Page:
The Common Sense Diet?

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    What is intuitive eating, or IE? Essentially, this form of eating encourages people to use their body’s signals to eat the things their body needs, rather than trying to be too restrictive.
     
    The best part about this?
     
    The Principle Behind IE
     
    You eat what you want, when you want it. However, you also only eat whatever you really want, when you really want it.
     
    Understand the difference?

     
    A common misconception with IE is that you can eat anything and everything without limits. While this sound like great, at least at first, common sense should tell you that this isn’t the path to a healthier body. Instead of eating whatever you want, you’re instead trying to eat what makes your body feel its best.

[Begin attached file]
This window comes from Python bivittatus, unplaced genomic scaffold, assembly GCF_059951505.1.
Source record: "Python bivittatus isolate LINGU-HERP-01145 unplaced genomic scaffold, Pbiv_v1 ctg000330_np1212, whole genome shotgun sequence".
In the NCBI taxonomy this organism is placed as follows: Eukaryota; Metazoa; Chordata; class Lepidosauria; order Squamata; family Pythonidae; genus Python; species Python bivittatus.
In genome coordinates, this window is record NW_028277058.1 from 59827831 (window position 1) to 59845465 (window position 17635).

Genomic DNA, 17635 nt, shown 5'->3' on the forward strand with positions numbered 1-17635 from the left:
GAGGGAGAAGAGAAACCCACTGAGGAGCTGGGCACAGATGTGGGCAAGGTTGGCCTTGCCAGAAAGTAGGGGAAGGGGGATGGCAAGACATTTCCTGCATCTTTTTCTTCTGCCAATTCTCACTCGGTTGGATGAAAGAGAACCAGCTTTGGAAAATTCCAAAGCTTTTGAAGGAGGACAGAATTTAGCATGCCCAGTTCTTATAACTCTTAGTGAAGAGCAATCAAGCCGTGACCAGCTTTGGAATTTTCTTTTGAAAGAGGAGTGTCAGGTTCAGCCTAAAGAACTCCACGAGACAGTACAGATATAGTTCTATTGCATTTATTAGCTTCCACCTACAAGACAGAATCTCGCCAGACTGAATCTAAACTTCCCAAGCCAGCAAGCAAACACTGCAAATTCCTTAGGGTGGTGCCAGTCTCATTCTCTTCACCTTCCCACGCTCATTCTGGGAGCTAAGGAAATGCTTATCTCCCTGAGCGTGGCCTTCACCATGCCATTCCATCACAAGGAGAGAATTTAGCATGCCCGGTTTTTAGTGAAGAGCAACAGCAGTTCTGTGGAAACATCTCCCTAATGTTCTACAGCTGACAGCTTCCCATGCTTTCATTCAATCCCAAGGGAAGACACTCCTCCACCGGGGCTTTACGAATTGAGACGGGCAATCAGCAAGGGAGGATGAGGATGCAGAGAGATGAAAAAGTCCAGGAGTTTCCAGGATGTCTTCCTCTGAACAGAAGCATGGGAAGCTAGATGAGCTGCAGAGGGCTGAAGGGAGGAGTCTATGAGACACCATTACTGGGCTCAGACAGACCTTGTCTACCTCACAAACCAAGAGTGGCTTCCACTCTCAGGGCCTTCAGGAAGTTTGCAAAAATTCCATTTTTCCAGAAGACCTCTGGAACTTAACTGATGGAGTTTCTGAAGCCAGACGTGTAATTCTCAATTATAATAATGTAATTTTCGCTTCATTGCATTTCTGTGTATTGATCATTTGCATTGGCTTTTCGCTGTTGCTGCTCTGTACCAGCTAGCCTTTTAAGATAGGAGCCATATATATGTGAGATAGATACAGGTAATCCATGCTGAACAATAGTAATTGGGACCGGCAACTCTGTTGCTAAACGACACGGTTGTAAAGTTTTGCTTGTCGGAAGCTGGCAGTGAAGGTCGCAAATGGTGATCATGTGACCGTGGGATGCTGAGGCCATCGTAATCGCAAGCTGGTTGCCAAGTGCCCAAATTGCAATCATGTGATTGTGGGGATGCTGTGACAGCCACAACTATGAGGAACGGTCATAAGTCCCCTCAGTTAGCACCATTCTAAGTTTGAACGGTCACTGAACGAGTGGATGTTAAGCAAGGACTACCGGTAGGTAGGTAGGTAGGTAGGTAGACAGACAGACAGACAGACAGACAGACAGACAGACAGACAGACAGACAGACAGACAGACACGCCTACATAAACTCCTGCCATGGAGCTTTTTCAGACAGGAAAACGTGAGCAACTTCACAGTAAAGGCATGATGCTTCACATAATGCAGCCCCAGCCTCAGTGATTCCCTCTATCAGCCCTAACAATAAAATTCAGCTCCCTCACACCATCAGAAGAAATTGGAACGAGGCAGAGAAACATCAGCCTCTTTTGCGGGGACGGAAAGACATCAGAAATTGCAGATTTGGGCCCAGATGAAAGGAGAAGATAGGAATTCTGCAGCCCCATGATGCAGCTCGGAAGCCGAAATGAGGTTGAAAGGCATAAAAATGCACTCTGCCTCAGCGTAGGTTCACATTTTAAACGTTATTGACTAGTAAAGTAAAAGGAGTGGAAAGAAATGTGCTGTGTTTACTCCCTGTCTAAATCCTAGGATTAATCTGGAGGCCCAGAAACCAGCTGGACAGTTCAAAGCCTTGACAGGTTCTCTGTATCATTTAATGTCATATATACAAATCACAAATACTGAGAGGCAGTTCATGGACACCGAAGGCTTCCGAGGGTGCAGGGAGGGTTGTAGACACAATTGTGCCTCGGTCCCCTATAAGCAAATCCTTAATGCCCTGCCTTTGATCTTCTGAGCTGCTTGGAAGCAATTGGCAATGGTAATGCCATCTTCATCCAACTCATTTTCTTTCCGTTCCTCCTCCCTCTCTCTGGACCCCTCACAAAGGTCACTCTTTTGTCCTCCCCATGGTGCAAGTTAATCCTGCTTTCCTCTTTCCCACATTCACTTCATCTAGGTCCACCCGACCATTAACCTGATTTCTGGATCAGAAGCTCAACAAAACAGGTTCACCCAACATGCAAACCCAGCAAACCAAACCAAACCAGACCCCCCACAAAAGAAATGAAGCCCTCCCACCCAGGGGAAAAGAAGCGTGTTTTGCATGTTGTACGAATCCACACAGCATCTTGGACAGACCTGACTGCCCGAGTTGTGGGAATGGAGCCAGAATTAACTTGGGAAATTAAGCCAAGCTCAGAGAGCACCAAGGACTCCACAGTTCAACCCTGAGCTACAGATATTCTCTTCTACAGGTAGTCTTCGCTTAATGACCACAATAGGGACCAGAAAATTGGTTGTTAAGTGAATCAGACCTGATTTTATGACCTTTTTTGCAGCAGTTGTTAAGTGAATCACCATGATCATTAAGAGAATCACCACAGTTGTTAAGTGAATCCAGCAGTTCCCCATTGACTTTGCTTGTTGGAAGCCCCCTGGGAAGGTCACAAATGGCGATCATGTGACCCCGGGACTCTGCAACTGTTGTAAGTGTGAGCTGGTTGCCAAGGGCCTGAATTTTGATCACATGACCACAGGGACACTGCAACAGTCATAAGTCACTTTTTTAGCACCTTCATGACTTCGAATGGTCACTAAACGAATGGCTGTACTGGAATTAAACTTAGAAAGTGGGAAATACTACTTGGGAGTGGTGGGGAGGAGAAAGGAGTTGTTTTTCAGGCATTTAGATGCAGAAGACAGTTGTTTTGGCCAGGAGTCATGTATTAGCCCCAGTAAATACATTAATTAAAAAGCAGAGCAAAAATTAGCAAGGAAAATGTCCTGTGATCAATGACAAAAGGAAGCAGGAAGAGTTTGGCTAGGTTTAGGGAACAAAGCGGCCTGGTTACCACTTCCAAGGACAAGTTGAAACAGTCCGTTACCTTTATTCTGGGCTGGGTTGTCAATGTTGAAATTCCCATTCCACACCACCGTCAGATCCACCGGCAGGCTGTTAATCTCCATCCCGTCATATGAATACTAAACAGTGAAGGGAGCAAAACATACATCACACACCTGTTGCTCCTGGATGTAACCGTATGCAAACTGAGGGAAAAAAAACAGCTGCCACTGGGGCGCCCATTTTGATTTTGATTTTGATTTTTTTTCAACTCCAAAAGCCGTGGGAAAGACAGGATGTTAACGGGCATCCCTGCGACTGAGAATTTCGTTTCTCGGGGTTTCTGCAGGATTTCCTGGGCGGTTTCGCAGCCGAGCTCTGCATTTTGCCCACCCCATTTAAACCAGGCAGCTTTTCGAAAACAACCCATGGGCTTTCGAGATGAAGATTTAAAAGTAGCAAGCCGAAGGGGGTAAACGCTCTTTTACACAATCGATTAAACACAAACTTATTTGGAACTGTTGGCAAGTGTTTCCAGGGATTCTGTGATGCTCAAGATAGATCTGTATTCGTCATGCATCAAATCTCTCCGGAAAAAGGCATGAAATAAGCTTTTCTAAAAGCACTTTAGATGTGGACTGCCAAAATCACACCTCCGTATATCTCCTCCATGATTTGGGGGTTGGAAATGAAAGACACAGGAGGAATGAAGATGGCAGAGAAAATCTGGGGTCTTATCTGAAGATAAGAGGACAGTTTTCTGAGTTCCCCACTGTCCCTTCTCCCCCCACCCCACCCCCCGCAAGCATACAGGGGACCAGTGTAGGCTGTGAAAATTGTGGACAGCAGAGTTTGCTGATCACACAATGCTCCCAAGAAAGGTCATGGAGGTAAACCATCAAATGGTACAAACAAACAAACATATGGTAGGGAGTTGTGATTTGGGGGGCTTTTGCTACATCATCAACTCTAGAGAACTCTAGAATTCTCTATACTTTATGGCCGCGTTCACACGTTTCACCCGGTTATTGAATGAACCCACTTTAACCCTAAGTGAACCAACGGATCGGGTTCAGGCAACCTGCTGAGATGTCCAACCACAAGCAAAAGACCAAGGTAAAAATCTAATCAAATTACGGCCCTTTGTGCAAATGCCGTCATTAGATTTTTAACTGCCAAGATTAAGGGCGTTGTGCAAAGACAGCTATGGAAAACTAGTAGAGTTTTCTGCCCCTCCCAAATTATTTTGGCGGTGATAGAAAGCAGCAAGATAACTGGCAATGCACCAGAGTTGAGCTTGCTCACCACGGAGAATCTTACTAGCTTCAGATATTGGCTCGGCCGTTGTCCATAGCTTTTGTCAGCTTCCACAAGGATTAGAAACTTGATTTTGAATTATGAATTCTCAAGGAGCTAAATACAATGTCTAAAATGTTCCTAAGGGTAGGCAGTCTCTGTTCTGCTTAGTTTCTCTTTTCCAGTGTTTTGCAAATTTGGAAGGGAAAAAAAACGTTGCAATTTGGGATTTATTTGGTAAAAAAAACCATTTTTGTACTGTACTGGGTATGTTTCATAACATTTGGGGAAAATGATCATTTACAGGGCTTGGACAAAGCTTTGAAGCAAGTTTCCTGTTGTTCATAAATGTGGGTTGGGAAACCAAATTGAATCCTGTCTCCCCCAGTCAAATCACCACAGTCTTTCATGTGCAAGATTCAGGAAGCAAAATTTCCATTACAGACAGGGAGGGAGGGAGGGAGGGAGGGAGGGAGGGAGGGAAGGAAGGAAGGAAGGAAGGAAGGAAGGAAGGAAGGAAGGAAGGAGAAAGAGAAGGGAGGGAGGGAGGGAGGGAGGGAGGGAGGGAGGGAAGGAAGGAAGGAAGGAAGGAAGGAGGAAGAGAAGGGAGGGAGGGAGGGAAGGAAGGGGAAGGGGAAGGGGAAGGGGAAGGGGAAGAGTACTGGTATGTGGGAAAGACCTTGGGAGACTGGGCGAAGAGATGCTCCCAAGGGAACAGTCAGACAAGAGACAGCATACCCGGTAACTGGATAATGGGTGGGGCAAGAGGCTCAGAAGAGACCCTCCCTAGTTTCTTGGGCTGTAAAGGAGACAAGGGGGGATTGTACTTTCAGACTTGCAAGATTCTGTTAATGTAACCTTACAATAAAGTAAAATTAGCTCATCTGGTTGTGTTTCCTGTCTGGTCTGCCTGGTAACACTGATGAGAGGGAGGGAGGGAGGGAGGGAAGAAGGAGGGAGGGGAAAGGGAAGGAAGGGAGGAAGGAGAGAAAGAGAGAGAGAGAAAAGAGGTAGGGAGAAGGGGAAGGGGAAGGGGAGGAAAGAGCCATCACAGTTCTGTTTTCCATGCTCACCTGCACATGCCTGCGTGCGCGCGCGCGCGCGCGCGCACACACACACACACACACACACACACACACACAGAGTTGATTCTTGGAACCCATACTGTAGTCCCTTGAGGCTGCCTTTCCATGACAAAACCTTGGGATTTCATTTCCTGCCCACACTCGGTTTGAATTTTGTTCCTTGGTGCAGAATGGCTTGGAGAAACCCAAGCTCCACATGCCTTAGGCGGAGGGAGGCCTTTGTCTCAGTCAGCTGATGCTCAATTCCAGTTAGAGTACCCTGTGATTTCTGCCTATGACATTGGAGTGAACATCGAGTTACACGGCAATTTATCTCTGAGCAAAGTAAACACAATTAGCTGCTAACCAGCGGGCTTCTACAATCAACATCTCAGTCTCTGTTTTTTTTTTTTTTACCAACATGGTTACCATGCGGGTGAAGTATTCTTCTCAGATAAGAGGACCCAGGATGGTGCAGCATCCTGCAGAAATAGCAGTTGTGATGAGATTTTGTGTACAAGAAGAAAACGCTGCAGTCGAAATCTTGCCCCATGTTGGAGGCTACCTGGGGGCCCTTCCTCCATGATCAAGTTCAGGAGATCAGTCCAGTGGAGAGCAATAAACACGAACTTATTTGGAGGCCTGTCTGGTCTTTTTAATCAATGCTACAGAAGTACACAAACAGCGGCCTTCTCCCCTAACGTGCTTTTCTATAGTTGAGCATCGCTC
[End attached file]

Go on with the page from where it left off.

For example, while following an IE approach, you’ll quickly figure out that eating candy all the time makes you feel tired and sick, while filling up on a salad with protein and vegetables veggies gives you loads of energy. The heart of IE is changing your perspective on “bad” and “good” foods. No food is necessarily “bad”, but certain foods make you feel good, while other do not.
     
    IE: How to Get Started
     
    1. Eat with Zero Distractions. 
     
    Sit down at the table to eat. No TV, no laptop and, at least at first, no distracting conversations. The idea right now is to pay attention to everything you eat. Note how it tastes, how it smells, how you feel when you eat it.
     
    2. Eat only when you are hungry and stop when you are full.
     
    While these two rules sound easy, many people find them to be rather difficult, at least at first. Why? Because it’s often difficult to eat in a healthy way when you’re surrounded by distractions, and filled with ideas that “finishing” your plate is the goal (especially when one average American plate is filled with at least three servings of food instead of just one healthy portion). However, these two steps will make a huge difference in how you think about food, and how you learn to appreciate food as a gift, not something to abuse.
     

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